Based on the ontological and epistemological positions as illustrated above, authors’ stance in this thesis will be a detached and constructionist one. Detached signifies that authors will attempt to remain a neutral position and to generate an objective evaluation during interactions with respondents while collecting data. The constructionist position, on the other hand, suggests that authors will regard data and consequent findings as the outcome of respondents’ complicated socio-cultural activities that constitute a component of a broader society.

Research Approach

According to the research purpose, implicit elements (such as the person’s own beliefs, skills and intelligence) are the main study subject of the thesis, thus, a qualitative research approach is applied. A qualitative approach outperforms a quantitative method when it comes to providing a thorough insight into complicated phenomena (Sofaer, 1999). The qualitative study addresses the genuine inside nuance and provides new understanding. Moreover, it is often utilized in favor of elicitation of subjective feelings, individual judgement and inner incentives (Cooper et al, 2003). That is also highly correspond to the philosophy employed in this study (ontology), where the subjectivism is focal point of reality. In contrast, the quantitative research is emphasizing objectives by analyzing numerical data to test hypothesis (Zikmund et al., 2010).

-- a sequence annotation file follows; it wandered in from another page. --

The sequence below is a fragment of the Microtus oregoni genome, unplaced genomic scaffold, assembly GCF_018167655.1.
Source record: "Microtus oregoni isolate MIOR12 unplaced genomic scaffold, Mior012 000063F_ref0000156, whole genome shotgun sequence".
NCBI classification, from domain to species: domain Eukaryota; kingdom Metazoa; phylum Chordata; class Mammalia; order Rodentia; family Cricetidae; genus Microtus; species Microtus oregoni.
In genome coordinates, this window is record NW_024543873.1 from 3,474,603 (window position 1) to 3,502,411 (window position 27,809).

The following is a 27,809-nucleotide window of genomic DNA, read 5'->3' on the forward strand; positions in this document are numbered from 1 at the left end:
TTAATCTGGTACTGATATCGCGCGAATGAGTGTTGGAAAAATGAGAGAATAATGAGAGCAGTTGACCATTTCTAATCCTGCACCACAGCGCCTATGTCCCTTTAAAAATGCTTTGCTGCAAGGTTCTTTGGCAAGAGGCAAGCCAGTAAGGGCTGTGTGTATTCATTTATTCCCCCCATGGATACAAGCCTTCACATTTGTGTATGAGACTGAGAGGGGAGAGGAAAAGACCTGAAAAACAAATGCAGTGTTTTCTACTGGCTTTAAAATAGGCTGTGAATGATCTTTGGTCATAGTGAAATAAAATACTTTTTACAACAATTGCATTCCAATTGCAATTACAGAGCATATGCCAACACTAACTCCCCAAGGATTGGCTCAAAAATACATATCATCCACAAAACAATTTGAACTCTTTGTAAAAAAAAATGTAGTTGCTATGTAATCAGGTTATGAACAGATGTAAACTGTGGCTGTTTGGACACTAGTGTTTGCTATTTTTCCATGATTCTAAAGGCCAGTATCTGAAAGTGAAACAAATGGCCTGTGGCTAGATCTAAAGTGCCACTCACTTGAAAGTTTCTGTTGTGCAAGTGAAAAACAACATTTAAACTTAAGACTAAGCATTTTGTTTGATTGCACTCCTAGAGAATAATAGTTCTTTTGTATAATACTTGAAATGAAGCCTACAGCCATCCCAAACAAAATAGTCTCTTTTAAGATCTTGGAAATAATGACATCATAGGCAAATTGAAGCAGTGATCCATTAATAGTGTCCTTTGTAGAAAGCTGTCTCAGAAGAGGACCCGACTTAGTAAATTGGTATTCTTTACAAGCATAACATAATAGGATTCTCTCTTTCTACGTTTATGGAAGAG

Research Strategy

Saunders et al. (2015) suggest three types of research: exploratory research, descriptive research and explanatory research. An exploratory research aims to investigate the nature of happening events, to pursue new insights, and to evaluate phenomena in a new angle (Robson, 2002). This approach is mostly adopted to examine relatively new topics because these topics are usually troublesome to be investigated in a systematic way. A descriptive research is usually utilized to depict characteristics of selected population or phenomenon (Saunders et al., 2015). The intention of a descriptive research is to provide an exact description. Questions start with ‘what’ are largely addressed by descriptive studies, while questions start with ‘how’, ‘when’, and ‘why’ usually cannot be answered. An explanatory research focuses on the investigation of the cause and effect relationships, indicating that researchers’ intent to further study the relationship between dependent and independent variables based on previous researches (Saunders et al., 2015). The thesis intends to explore an in-depth understanding in conflicts management in cross-cultural workplace through a lens of cultural intelligence. The research purpose is clear and relatively new in the field. Given the novelty of assessing conflict management through cultural intelligence, an exploratory study is justified to be suitable for the thesis.

Primary and Secondary Data